Several geological data sets are present in the GEOID environment. These
data sets include a new tectonic map of the Middle East and North Africa
region which was developed by the Cornell Middle East and North Africa
group, a low resolution global geology map, a detailed geology map of the
United States, and additional data sets such as mine locations in the Middle
Eastern and North African countries, world stress map, and historically
active volcanoes of the world.
Several tectonic and geology maps in the Middle East and North Africa have been digitized and a uniform scale tectonic map of this region has been created. This data set includes features like faults, volcanics, basement outcrops, and ophiolites. Most features in the tectonic map have also been supplemented with related information, such as the activity of faults, detailed age information, etc. Figure 25 shows all the faults in the region. These data sets can be accessed through the "Tectonic Maps" button under the "Geological Data Sets", and then under the "Middle East and North Africa Tectonic Map" button (Figure 26). Using this menu, any of the tectonic features can be selected and displayed, and features in the map can be identified.
Mine locations of most of the Middle East and North African countries
have been entered into
the system (Figure
27). The data are organized by country and can be accessed through
the menu button available in the "Geological Data Sets" menu. Detailed
information exists for Algeria, Egypt, Iran, Iraq, Israel, Jordan, Libya,
Syria, Tunisia, Turkey, and Morocco mines. In addition, less detailed mine
locations from the USGS, DCW, and US Bureau of Mines sources have been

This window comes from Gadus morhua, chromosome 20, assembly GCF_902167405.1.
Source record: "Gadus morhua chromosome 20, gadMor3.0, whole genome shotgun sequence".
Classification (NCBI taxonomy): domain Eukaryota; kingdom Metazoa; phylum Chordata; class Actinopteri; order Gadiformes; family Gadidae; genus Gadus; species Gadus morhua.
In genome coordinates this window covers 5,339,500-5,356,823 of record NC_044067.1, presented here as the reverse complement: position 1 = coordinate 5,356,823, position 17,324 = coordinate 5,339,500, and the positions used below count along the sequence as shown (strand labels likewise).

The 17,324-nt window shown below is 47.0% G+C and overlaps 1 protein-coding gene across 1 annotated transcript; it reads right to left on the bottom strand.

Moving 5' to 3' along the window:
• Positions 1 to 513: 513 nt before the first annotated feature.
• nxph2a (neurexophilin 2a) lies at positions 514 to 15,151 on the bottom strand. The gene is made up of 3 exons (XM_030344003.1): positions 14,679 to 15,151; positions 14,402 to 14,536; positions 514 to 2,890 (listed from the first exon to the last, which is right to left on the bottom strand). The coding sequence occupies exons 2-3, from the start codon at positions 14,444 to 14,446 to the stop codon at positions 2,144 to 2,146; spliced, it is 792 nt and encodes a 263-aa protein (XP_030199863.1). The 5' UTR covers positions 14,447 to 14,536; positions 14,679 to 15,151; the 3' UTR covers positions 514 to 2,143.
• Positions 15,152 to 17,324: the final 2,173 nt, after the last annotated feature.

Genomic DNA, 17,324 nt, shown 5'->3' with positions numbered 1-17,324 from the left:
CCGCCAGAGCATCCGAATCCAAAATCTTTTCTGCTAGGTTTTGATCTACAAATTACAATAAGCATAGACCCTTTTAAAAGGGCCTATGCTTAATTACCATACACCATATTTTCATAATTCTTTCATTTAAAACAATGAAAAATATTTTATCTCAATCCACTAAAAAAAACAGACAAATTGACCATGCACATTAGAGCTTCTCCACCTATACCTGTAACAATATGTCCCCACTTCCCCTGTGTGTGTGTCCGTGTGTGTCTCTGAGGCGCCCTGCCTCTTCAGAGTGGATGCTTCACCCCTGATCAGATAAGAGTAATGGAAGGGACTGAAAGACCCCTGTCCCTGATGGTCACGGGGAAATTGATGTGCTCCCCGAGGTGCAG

added. Figure 28
shows the producing mine locations in the Middle East and North Africa
region. Each of the locations are complete with attributes such as commodity,
mine type, activity, etc.
stress data compiled by several organizations have been recently made available.
We copied these data and placed them in GEOID with all their attributes.
This data set includes stress direction estimated from earthquakes focal
mechanisms, borehole measurements, and field data. This data set is available
through the "World Stress Map" button under the geology data sets (Figure
29). A small region in the southern Dead Sea fault is shown with available
stress measurements in Figure
volcano locations are a comprehensive list of historically active volcano
locations (Figure 31). This data set is available for the entire world.
The volcanoes data set can be accessed through the "Holocene Volcano Locations"
button. There are four different categories classified: Erupted between
1900 – 1993, Erupted 1 – 1900, Erupted B.C. and/or undated, and thermal
In addition to the data sets mentioned above there is a global geology
map of the world. This map has lower resolution information, and it should
be used with regional or continental scale applications. Figure
32 shows this data set.
The 1:2,500,000 scale US geology map is available through the geological
data sets option.
US Tectonic Map
Faults from 1:2,500,000 scale map is also available throught the geological
data sets option.